American theaters are experimenting these days with differentiated pricing for The Batman, a ticket more expensive than for another film released on the same day.
And if you are asked, tomorrow, to pay more for your cinema ticket, to go and see Doctor Strange 2 ? Or Avatar 2 ? Or any highly anticipated big budget blockbuster? This is perhaps the beginnings of a revolution in the exploitation of dark rooms, which is beginning at the moment on the other side of the Atlantic.
The AMC Group, the number 1 cinema complex in North America, announces (via variety) that he is going to charge more for admission tickets for The Batman, which will be released on Friday, in the USA. Spectators of the Dark Knight will therefore have to put a little more than for those of the other films that will be showing. A variable pricing experience assumed and justified by its CEO Adam Aron:
“The ticket price for The Batman will be slightly higher than that of other films shown in the same theaters at the same time. This is all fairly new in the United States, but in fact AMC has been doing this for years in its theaters across Europe, where we charge a premium for top seats, much like the organizers of sporting events do. , concerts and the theatre…”
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Concretely, it will cost $1.50 more for American DC fans, compared to those who go to see, for example, Fresh with Sebastian Stan, which will be released on the same day.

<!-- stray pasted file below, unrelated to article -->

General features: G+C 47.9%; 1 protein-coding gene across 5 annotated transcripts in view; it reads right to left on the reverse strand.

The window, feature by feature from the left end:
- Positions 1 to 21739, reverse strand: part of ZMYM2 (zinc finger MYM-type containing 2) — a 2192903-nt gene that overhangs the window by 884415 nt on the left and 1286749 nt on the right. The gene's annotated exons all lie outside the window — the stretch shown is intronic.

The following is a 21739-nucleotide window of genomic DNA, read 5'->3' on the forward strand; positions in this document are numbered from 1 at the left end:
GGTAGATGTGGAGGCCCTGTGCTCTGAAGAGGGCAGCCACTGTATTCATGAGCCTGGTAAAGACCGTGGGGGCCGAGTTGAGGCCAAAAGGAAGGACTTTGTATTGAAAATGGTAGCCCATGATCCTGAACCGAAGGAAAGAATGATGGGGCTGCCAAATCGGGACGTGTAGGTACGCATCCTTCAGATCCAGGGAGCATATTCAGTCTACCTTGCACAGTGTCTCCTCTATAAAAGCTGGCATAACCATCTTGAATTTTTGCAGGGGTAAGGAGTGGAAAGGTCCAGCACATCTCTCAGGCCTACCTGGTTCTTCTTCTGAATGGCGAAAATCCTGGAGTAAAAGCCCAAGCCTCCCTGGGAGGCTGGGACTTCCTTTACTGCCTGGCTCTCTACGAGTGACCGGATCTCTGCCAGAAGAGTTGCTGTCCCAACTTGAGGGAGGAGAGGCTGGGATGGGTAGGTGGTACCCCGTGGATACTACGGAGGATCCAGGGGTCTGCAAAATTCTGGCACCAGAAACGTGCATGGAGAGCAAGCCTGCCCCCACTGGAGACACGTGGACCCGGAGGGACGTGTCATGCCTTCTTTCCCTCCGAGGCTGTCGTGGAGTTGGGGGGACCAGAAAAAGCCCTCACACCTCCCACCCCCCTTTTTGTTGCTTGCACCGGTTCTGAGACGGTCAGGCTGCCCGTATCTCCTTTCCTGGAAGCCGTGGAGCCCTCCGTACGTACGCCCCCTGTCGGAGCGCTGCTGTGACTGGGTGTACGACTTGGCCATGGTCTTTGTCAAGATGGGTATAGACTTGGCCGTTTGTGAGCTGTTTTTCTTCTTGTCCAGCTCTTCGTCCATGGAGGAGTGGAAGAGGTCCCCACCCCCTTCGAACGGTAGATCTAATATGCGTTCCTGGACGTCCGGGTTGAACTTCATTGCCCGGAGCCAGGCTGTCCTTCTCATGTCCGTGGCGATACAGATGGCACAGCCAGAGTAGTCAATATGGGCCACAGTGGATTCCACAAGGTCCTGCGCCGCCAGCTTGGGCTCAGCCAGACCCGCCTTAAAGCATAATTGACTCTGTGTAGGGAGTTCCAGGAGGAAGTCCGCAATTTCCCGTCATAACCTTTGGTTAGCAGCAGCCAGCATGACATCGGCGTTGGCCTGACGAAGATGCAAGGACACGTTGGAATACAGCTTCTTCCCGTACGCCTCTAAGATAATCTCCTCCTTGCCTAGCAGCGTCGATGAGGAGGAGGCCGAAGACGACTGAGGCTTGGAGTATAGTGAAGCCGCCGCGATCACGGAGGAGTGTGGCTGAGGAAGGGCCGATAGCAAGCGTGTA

An evolution of cinemas that many blockbuster directors have been predicting for nearly a decade. In 2013, before the University of Southern California, george lucas was already convinced that dark rooms, like those on Broadway, would have different price levels for different types of films: “You will end up with fewer rooms, but bigger rooms, with lots of nice things. Going to the movies will end up costing $50, maybe $100. Maybe $150. And that’s going to be what we call the “movie industry.” And everything else will be cable TV”. A vision shared by Steven Spielberg, at the same conference. The director then planned “an implosion” of the current system, after several huge crashes of big budget productions. “There will inevitably be a day when you will have to reserve your place in advance to go to the cinema. And inevitably, there will be a price variation. You’ll have to pay $25 to see the next Iron Man. But probably only $7 to see Lincoln…”
Today with The Batman, a first step towards this new way of exploiting films in theaters has been taken. And while streaming takes an exponential place in the landscape, this evolution of live cinema could well be a kind of natural revolution.